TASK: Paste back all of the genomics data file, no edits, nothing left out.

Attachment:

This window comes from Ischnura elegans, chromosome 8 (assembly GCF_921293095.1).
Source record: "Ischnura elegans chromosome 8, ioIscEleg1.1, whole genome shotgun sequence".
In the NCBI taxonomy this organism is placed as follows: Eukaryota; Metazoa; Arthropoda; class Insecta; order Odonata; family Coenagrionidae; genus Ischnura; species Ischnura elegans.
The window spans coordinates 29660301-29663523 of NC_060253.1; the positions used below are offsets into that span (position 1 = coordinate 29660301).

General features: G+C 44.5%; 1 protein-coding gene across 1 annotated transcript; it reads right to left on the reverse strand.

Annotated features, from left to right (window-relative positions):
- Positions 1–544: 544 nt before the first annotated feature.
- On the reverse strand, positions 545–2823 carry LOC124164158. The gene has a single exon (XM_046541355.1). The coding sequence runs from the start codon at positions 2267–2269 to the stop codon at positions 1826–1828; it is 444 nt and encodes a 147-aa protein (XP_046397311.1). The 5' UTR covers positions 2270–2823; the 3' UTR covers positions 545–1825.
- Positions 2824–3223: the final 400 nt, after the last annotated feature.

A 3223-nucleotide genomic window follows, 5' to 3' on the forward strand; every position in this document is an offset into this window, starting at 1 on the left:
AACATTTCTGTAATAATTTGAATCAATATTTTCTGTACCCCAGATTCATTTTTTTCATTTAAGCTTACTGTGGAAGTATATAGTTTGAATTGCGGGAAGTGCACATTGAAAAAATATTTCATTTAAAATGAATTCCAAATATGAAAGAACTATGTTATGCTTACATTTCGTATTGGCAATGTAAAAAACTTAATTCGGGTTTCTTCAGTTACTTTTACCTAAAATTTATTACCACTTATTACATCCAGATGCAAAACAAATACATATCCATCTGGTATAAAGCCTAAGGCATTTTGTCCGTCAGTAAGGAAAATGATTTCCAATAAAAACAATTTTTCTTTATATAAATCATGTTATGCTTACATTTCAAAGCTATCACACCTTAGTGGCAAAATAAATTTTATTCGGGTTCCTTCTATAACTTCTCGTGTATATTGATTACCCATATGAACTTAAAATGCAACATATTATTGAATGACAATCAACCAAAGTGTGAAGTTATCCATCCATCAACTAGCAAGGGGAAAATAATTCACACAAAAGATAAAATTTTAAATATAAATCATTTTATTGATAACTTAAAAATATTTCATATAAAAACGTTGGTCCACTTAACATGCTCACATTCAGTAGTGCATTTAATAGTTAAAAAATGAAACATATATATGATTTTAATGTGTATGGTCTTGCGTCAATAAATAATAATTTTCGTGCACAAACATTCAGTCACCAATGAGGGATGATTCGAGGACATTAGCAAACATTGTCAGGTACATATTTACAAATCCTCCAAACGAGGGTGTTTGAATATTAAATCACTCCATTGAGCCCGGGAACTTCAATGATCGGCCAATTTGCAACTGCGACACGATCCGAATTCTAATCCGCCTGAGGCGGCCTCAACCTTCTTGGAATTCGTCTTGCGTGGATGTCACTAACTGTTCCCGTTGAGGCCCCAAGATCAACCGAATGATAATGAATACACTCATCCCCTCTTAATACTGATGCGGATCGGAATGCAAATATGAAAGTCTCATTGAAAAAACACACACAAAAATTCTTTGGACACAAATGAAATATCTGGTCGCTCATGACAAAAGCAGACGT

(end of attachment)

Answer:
This window comes from Ischnura elegans, chromosome 8 (assembly GCF_921293095.1).
Source record: "Ischnura elegans chromosome 8, ioIscEleg1.1, whole genome shotgun sequence".
In the NCBI taxonomy this organism is placed as follows: Eukaryota; Metazoa; Arthropoda; class Insecta; order Odonata; family Coenagrionidae; genus Ischnura; species Ischnura elegans.
The window spans coordinates 29660301-29663523 of NC_060253.1; the positions used below are offsets into that span (position 1 = coordinate 29660301).

General features: G+C 44.5%; 1 protein-coding gene across 1 annotated transcript; it reads right to left on the reverse strand.

Annotated features, from left to right (window-relative positions):
- Positions 1–544: 544 nt before the first annotated feature.
- On the reverse strand, positions 545–2823 carry LOC124164158. The gene has a single exon (XM_046541355.1). The coding sequence runs from the start codon at positions 2267–2269 to the stop codon at positions 1826–1828; it is 444 nt and encodes a 147-aa protein (XP_046397311.1). The 5' UTR covers positions 2270–2823; the 3' UTR covers positions 545–1825.
- Positions 2824–3223: the final 400 nt, after the last annotated feature.

A 3223-nucleotide genomic window follows, 5' to 3' on the forward strand; every position in this document is an offset into this window, starting at 1 on the left:
AACATTTCTGTAATAATTTGAATCAATATTTTCTGTACCCCAGATTCATTTTTTTCATTTAAGCTTACTGTGGAAGTATATAGTTTGAATTGCGGGAAGTGCACATTGAAAAAATATTTCATTTAAAATGAATTCCAAATATGAAAGAACTATGTTATGCTTACATTTCGTATTGGCAATGTAAAAAACTTAATTCGGGTTTCTTCAGTTACTTTTACCTAAAATTTATTACCACTTATTACATCCAGATGCAAAACAAATACATATCCATCTGGTATAAAGCCTAAGGCATTTTGTCCGTCAGTAAGGAAAATGATTTCCAATAAAAACAATTTTTCTTTATATAAATCATGTTATGCTTACATTTCAAAGCTATCACACCTTAGTGGCAAAATAAATTTTATTCGGGTTCCTTCTATAACTTCTCGTGTATATTGATTACCCATATGAACTTAAAATGCAACATATTATTGAATGACAATCAACCAAAGTGTGAAGTTATCCATCCATCAACTAGCAAGGGGAAAATAATTCACACAAAAGATAAAATTTTAAATATAAATCATTTTATTGATAACTTAAAAATATTTCATATAAAAACGTTGGTCCACTTAACATGCTCACATTCAGTAGTGCATTTAATAGTTAAAAAATGAAACATATATATGATTTTAATGTGTATGGTCTTGCGTCAATAAATAATAATTTTCGTGCACAAACATTCAGTCACCAATGAGGGATGATTCGAGGACATTAGCAAACATTGTCAGGTACATATTTACAAATCCTCCAAACGAGGGTGTTTGAATATTAAATCACTCCATTGAGCCCGGGAACTTCAATGATCGGCCAATTTGCAACTGCGACACGATCCGAATTCTAATCCGCCTGAGGCGGCCTCAACCTTCTTGGAATTCGTCTTGCGTGGATGTCACTAACTGTTCCCGTTGAGGCCCCAAGATCAACCGAATGATAATGAATACACTCATCCCCTCTTAATACTGATGCGGATCGGAATGCAAATATGAAAGTCTCATTGAAAAAACACACACAAAAATTCTTTGGACACAAATGAAATATCTGGTCGCTCATGACAAAAGCAGACGT